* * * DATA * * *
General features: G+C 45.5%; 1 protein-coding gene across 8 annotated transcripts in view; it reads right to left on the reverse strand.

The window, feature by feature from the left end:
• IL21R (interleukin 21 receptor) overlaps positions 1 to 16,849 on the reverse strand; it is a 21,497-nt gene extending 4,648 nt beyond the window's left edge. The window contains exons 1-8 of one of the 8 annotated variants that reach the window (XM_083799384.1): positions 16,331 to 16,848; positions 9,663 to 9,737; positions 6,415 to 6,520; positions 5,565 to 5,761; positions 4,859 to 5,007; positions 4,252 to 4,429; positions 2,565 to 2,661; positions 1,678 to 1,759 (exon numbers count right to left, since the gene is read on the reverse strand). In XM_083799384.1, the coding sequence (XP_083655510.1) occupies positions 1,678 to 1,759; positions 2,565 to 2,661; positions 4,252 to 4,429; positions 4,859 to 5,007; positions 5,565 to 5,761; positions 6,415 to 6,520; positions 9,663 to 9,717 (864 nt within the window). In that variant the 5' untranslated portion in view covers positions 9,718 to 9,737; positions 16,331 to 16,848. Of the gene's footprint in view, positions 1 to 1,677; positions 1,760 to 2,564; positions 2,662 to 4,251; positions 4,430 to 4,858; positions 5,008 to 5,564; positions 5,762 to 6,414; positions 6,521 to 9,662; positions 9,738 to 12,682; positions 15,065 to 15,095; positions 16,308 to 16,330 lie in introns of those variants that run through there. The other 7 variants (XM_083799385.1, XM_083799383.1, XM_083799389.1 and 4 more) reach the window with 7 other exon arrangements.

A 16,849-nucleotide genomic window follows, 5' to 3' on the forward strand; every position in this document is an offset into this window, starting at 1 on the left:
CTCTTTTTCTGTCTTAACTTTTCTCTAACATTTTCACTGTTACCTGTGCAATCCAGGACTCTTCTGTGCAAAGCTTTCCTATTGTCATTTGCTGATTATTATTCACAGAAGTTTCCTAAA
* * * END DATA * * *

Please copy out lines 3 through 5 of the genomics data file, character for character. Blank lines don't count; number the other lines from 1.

• IL21R (interleukin 21 receptor) overlaps positions 1 to 16,849 on the reverse strand; it is a 21,497-nt gene extending 4,648 nt beyond the window's left edge. The window contains exons 1-8 of one of the 8 annotated variants that reach the window (XM_083799384.1): positions 16,331 to 16,848; positions 9,663 to 9,737; positions 6,415 to 6,520; positions 5,565 to 5,761; positions 4,859 to 5,007; positions 4,252 to 4,429; positions 2,565 to 2,661; positions 1,678 to 1,759 (exon numbers count right to left, since the gene is read on the reverse strand). In XM_083799384.1, the coding sequence (XP_083655510.1) occupies positions 1,678 to 1,759; positions 2,565 to 2,661; positions 4,252 to 4,429; positions 4,859 to 5,007; positions 5,565 to 5,761; positions 6,415 to 6,520; positions 9,663 to 9,717 (864 nt within the window). In that variant the 5' untranslated portion in view covers positions 9,718 to 9,737; positions 16,331 to 16,848. Of the gene's footprint in view, positions 1 to 1,677; positions 1,760 to 2,564; positions 2,662 to 4,251; positions 4,430 to 4,858; positions 5,008 to 5,564; positions 5,762 to 6,414; positions 6,521 to 9,662; positions 9,738 to 12,682; positions 15,065 to 15,095; positions 16,308 to 16,330 lie in introns of those variants that run through there. The other 7 variants (XM_083799385.1, XM_083799383.1, XM_083799389.1 and 4 more) reach the window with 7 other exon arrangements.

A 16,849-nucleotide genomic window follows, 5' to 3' on the forward strand; every position in this document is an offset into this window, starting at 1 on the left:
CTCTTTTTCTGTCTTAACTTTTCTCTAACATTTTCACTGTTACCTGTGCAATCCAGGACTCTTCTGTGCAAAGCTTTCCTATTGTCATTTGCTGATTATTATTCACAGAAGTTTCCTAAA